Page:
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History of the Helicopter

Leonardo Da Vinci Sketch
Leonardo Da Vinci Sketch

Helicopter, originating from the Greek words for twisted and wing, but where did it all begin? Famously sketched in principle by Leonardo Da Vinci, and made reference to by the Chinese from as early as the 5th Century BC, the development of the helicopter as we know it did not start until the 1930s. Despite early work by Paul Cornu in the early 1900s, the first operational helicopter was produced by the German Focke-Wulf company in 1936; the Fw 61.






Sikorsky VS300 Helicopter
Sikorsky VS300 Helicopter

On the other side of the Atlantic, the man who would become known as the “Father of the helicopter” was developing his first helicopter for the US military; his name was Igor Sikorsky. Sikorsky produced the VS-300 which is widely recognised as the first traditional modern helicopter with a single main rotor and tail rotor. One of the most significant challenges faced by early helicopter designers was that of torque reaction. Put simply, the rotation of the main rotor head causes a reaction whereby the entire helicopter body wants to rotate in the opposite direction; neither comfortable nor safe. Various methods of countering this torque reaction where tested, but Sikorsky was the master of the tail rotor. By placing a smaller rotor on the tail boom the helicopter, a force equal to and opposite to that created by the main rotor was created, and the helicopter body would remain stationery and stable. Furthermore, through the use of yaw pedals the pilot could vary the force produced by the tail rotor allowing the helicopter to hover perfectly still, or slowly rotate about its main rotor axis.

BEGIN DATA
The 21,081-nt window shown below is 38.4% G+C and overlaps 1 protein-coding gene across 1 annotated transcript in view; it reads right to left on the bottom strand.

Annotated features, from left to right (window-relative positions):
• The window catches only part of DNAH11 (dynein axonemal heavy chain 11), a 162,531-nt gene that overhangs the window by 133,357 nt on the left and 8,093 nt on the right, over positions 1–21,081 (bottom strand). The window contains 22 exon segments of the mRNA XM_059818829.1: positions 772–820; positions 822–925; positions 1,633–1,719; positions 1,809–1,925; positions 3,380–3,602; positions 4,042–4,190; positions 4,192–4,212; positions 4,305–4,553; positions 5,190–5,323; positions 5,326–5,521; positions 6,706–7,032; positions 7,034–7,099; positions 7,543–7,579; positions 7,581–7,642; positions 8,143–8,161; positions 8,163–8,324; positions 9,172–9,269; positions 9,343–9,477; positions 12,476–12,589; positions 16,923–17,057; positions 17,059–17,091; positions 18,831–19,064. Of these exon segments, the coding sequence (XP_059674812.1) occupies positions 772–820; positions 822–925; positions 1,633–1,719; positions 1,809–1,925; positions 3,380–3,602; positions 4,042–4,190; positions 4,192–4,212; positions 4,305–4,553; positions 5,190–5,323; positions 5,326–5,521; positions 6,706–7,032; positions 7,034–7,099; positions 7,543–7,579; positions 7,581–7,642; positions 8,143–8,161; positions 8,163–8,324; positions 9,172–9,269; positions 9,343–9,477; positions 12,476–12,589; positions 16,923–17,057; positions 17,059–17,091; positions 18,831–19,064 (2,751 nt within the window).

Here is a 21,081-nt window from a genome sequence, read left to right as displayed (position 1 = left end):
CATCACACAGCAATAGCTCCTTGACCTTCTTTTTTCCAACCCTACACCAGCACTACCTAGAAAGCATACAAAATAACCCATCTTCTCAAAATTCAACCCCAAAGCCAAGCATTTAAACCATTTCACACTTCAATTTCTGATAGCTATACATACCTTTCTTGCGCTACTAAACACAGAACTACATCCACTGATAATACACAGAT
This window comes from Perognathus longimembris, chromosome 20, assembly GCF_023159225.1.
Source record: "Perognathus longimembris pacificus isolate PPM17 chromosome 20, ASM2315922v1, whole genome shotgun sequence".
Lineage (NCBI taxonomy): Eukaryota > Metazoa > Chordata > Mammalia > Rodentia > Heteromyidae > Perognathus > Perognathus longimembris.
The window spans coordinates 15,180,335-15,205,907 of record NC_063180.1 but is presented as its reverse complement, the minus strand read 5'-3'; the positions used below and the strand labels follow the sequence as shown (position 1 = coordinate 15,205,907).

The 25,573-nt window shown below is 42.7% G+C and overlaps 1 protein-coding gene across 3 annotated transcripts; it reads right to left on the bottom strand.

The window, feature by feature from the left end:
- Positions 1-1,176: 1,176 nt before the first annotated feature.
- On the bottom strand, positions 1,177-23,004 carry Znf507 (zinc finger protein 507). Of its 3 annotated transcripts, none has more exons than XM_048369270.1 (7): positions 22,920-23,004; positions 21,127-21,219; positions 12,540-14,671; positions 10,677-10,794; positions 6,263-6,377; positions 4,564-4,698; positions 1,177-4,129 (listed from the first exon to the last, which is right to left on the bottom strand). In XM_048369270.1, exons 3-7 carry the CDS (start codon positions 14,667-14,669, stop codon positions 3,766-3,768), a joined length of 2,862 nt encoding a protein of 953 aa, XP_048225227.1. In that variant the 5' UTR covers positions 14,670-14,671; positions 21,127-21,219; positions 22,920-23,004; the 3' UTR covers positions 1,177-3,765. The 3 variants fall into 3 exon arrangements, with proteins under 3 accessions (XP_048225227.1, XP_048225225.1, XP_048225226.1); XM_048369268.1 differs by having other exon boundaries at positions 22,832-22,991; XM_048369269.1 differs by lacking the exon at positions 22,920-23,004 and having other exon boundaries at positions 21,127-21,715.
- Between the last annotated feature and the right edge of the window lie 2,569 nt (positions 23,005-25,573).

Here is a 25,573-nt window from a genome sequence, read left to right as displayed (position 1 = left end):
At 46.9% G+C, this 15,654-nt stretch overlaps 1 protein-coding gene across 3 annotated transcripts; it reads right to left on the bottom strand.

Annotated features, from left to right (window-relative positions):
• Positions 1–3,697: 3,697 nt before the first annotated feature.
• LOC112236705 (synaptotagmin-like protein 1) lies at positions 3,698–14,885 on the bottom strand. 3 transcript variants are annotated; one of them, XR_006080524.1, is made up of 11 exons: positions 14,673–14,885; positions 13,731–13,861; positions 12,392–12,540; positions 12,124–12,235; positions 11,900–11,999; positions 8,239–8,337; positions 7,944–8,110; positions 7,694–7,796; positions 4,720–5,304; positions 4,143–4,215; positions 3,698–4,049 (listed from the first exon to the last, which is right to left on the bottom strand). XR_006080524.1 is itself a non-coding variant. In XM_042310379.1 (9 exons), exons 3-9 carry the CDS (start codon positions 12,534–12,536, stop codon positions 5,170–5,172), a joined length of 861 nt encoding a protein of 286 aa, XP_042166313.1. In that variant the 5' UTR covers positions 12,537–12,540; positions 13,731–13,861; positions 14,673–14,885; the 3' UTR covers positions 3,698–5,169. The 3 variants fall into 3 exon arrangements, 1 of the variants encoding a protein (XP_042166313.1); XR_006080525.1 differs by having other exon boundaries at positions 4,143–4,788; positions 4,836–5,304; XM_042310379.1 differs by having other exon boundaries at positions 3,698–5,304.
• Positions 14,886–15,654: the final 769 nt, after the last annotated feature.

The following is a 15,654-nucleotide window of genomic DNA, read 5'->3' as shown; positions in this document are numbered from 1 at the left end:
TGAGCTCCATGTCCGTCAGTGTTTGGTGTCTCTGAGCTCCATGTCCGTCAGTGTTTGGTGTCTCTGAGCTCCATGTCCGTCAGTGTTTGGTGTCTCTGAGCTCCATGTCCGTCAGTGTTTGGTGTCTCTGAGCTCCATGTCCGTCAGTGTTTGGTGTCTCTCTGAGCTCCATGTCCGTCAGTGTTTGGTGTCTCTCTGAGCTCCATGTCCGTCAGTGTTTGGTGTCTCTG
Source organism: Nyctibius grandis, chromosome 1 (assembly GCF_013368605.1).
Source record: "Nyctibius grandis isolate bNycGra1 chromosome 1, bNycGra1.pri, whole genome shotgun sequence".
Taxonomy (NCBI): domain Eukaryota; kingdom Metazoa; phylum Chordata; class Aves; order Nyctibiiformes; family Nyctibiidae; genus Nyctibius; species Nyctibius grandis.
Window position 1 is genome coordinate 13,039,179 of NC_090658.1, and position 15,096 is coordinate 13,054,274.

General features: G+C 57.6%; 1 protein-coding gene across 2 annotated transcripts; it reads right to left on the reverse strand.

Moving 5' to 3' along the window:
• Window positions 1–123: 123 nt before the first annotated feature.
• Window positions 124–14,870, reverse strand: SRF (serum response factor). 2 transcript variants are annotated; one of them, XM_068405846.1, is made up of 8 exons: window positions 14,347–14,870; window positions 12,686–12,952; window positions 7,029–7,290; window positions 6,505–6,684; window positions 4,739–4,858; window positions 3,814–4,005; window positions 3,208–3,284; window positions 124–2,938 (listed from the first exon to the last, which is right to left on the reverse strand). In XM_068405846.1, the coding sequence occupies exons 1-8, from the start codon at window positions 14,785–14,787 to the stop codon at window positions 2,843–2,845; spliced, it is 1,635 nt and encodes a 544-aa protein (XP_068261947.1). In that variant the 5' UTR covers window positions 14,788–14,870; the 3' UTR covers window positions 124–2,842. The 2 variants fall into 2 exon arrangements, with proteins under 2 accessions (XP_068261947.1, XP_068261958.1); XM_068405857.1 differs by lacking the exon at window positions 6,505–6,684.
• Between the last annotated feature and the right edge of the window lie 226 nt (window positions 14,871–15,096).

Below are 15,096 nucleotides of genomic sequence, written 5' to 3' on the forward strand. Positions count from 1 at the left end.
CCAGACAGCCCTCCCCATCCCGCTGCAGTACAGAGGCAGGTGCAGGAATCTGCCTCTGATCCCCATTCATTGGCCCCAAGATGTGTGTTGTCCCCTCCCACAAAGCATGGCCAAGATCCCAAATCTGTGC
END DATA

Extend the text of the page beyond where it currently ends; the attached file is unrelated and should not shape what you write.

The 1950s saw the arrival of the turbine jet engine, allowing smaller, more powerful, more efficient and lighter engines to be fitted to helicopters. The arrival of the jet engine was the most significant development in helicopter aviation since the pioneering work of Sikorsky in the 1930s. The advantage of multiple engines was soon realised and complicated gearbox transmission systems were developed to allow a helicopter to continue flight in the event of a single engine failure.

Helicopter development has continued at a frantic pace with major improvements in reliability, range, speed, lifting capacity, instrumentation and specialist utility roles. Modern piston and turbine engine helicopters, flown by a single pilot in all weather conditions can be found performing roles as diverse as: oil platform deliveries, tree felling, load lifting, pleasure flights, aerial photography, VIP charter, preventing vineyards from freezing over or rescuing fallen hill walkers. The helicopter is the epitome of utility, flying sideways, backwards, hovering and landing on mountain tops; the development of this amazing machine continues with faster, more efficient and larger aircraft being launched on a regular basis.

As helicopters have developed the pilot workload has been significantly reduced. Automatic pilots, stabilisation systems, digital moving maps, GPS navigation, external cameras and instrument landing systems have all helped to make the helicopter cockpit and safer place to be, allowing the pilot to spend more time looking out of the window.